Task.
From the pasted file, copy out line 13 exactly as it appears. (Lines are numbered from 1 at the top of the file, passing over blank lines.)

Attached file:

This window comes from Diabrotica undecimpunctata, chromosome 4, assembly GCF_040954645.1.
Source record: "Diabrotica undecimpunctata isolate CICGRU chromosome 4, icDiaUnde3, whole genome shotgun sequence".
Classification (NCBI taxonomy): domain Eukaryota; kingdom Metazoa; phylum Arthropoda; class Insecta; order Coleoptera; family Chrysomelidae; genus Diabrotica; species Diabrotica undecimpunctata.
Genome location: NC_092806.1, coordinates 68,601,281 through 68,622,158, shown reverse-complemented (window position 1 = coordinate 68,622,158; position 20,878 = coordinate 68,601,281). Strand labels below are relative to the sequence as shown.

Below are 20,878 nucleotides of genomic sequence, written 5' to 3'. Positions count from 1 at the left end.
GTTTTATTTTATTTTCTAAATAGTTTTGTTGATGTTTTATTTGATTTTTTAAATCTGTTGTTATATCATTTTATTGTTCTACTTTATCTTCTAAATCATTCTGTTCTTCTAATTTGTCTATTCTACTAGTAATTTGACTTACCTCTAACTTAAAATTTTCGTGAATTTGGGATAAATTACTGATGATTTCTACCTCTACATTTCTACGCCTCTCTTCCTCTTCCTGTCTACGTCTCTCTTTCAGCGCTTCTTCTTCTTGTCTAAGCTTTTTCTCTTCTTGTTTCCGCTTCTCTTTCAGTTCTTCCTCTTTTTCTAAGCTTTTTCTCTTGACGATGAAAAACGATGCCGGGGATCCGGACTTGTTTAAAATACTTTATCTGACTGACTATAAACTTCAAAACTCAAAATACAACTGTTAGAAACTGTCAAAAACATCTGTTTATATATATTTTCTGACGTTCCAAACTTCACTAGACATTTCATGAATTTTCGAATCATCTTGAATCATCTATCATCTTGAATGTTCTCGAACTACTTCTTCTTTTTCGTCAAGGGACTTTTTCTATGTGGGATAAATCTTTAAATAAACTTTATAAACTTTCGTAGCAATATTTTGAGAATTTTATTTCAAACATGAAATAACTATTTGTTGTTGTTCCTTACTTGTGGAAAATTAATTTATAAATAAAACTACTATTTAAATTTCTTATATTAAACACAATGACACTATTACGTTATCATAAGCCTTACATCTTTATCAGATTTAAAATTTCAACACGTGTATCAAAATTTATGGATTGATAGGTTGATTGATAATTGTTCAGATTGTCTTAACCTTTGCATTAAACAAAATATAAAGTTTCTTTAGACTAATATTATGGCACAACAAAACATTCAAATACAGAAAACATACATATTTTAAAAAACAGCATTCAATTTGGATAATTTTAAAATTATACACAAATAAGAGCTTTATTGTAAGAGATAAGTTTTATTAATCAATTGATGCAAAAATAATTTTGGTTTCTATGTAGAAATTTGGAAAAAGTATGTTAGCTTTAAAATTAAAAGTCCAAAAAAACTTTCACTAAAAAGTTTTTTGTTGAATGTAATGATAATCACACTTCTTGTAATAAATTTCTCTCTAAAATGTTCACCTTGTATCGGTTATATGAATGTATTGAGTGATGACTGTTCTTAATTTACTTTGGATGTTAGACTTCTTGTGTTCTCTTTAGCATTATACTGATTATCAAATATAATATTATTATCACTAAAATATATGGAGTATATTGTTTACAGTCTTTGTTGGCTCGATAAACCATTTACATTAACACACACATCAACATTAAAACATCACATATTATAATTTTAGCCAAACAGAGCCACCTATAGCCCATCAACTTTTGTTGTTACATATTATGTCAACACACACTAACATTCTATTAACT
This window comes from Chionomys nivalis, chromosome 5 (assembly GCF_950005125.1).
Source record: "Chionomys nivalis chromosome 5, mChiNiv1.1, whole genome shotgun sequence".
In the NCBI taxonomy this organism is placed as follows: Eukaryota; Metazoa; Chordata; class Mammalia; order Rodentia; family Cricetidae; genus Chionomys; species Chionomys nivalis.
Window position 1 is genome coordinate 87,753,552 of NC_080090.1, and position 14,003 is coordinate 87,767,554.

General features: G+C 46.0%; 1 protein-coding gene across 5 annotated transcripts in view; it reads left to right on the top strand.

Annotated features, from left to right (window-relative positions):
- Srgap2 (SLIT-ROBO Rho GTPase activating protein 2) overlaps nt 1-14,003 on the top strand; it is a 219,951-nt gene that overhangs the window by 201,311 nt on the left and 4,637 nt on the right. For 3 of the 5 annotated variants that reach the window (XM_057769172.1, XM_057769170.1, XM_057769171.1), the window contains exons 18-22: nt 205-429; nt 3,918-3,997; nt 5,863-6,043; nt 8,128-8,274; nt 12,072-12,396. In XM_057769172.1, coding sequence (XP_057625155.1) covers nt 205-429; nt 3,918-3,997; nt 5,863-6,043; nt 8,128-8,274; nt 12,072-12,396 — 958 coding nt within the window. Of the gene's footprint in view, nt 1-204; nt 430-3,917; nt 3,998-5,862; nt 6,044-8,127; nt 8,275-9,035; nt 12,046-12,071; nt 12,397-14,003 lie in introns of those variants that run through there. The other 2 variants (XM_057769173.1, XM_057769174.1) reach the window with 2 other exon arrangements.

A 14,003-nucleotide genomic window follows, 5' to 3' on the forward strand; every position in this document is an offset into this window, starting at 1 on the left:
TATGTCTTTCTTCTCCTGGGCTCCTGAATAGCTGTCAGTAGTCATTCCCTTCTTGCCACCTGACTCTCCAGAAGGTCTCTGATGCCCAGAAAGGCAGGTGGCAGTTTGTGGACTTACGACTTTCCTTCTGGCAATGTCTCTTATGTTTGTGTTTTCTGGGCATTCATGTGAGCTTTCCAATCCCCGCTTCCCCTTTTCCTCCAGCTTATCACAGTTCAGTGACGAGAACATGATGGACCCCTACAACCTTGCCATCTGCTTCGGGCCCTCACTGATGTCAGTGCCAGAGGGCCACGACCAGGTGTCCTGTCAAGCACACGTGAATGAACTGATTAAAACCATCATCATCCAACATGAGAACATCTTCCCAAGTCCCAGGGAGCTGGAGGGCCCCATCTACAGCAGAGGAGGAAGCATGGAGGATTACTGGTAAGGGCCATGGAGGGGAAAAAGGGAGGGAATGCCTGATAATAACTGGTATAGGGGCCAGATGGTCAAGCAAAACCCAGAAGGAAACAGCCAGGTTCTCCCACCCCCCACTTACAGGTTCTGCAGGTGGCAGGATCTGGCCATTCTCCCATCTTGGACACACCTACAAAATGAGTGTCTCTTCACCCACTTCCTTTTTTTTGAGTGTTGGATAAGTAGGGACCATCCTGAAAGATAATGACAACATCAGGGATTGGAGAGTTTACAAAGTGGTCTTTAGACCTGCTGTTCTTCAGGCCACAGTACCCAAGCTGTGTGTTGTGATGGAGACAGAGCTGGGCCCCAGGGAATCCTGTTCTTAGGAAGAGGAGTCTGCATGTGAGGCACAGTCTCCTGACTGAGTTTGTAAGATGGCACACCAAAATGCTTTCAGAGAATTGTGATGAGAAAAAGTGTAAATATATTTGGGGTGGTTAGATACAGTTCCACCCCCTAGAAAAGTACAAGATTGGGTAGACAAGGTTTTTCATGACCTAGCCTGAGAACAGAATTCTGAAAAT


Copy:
- Srgap2 (SLIT-ROBO Rho GTPase activating protein 2) overlaps nt 1-14,003 on the top strand; it is a 219,951-nt gene that overhangs the window by 201,311 nt on the left and 4,637 nt on the right. For 3 of the 5 annotated variants that reach the window (XM_057769172.1, XM_057769170.1, XM_057769171.1), the window contains exons 18-22: nt 205-429; nt 3,918-3,997; nt 5,863-6,043; nt 8,128-8,274; nt 12,072-12,396. In XM_057769172.1, coding sequence (XP_057625155.1) covers nt 205-429; nt 3,918-3,997; nt 5,863-6,043; nt 8,128-8,274; nt 12,072-12,396 — 958 coding nt within the window. Of the gene's footprint in view, nt 1-204; nt 430-3,917; nt 3,998-5,862; nt 6,044-8,127; nt 8,275-9,035; nt 12,046-12,071; nt 12,397-14,003 lie in introns of those variants that run through there. The other 2 variants (XM_057769173.1, XM_057769174.1) reach the window with 2 other exon arrangements.